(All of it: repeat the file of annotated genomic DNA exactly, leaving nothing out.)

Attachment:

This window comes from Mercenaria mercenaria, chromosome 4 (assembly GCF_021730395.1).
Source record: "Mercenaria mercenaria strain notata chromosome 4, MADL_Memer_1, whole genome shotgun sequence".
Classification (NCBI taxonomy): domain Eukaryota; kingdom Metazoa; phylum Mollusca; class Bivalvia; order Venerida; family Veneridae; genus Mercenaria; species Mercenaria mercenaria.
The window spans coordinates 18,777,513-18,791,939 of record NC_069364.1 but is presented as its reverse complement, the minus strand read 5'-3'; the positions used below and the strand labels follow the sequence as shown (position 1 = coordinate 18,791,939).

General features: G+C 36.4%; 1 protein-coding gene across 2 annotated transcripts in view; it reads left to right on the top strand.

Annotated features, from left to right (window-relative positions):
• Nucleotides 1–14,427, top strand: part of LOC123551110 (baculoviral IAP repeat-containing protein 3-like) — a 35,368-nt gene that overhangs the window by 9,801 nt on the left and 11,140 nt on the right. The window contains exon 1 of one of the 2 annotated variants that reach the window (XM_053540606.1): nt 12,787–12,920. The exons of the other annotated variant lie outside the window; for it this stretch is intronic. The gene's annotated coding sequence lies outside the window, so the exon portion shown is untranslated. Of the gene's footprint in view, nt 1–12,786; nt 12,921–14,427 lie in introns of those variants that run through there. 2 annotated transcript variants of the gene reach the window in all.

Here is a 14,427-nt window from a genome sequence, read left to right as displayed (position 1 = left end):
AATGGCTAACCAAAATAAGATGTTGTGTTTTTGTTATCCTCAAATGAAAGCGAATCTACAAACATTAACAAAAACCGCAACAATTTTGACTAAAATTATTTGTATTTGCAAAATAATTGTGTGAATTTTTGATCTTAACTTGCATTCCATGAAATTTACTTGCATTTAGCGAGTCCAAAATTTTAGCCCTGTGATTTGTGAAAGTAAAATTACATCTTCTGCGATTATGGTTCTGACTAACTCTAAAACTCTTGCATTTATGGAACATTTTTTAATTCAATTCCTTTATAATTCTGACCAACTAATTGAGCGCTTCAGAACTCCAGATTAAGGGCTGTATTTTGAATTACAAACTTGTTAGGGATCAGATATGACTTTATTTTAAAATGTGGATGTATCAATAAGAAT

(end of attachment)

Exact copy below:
This window comes from Mercenaria mercenaria, chromosome 4 (assembly GCF_021730395.1).
Source record: "Mercenaria mercenaria strain notata chromosome 4, MADL_Memer_1, whole genome shotgun sequence".
Classification (NCBI taxonomy): domain Eukaryota; kingdom Metazoa; phylum Mollusca; class Bivalvia; order Venerida; family Veneridae; genus Mercenaria; species Mercenaria mercenaria.
The window spans coordinates 18,777,513-18,791,939 of record NC_069364.1 but is presented as its reverse complement, the minus strand read 5'-3'; the positions used below and the strand labels follow the sequence as shown (position 1 = coordinate 18,791,939).

General features: G+C 36.4%; 1 protein-coding gene across 2 annotated transcripts in view; it reads left to right on the top strand.

Annotated features, from left to right (window-relative positions):
• Nucleotides 1–14,427, top strand: part of LOC123551110 (baculoviral IAP repeat-containing protein 3-like) — a 35,368-nt gene that overhangs the window by 9,801 nt on the left and 11,140 nt on the right. The window contains exon 1 of one of the 2 annotated variants that reach the window (XM_053540606.1): nt 12,787–12,920. The exons of the other annotated variant lie outside the window; for it this stretch is intronic. The gene's annotated coding sequence lies outside the window, so the exon portion shown is untranslated. Of the gene's footprint in view, nt 1–12,786; nt 12,921–14,427 lie in introns of those variants that run through there. 2 annotated transcript variants of the gene reach the window in all.

Here is a 14,427-nt window from a genome sequence, read left to right as displayed (position 1 = left end):
AATGGCTAACCAAAATAAGATGTTGTGTTTTTGTTATCCTCAAATGAAAGCGAATCTACAAACATTAACAAAAACCGCAACAATTTTGACTAAAATTATTTGTATTTGCAAAATAATTGTGTGAATTTTTGATCTTAACTTGCATTCCATGAAATTTACTTGCATTTAGCGAGTCCAAAATTTTAGCCCTGTGATTTGTGAAAGTAAAATTACATCTTCTGCGATTATGGTTCTGACTAACTCTAAAACTCTTGCATTTATGGAACATTTTTTAATTCAATTCCTTTATAATTCTGACCAACTAATTGAGCGCTTCAGAACTCCAGATTAAGGGCTGTATTTTGAATTACAAACTTGTTAGGGATCAGATATGACTTTATTTTAAAATGTGGATGTATCAATAAGAAT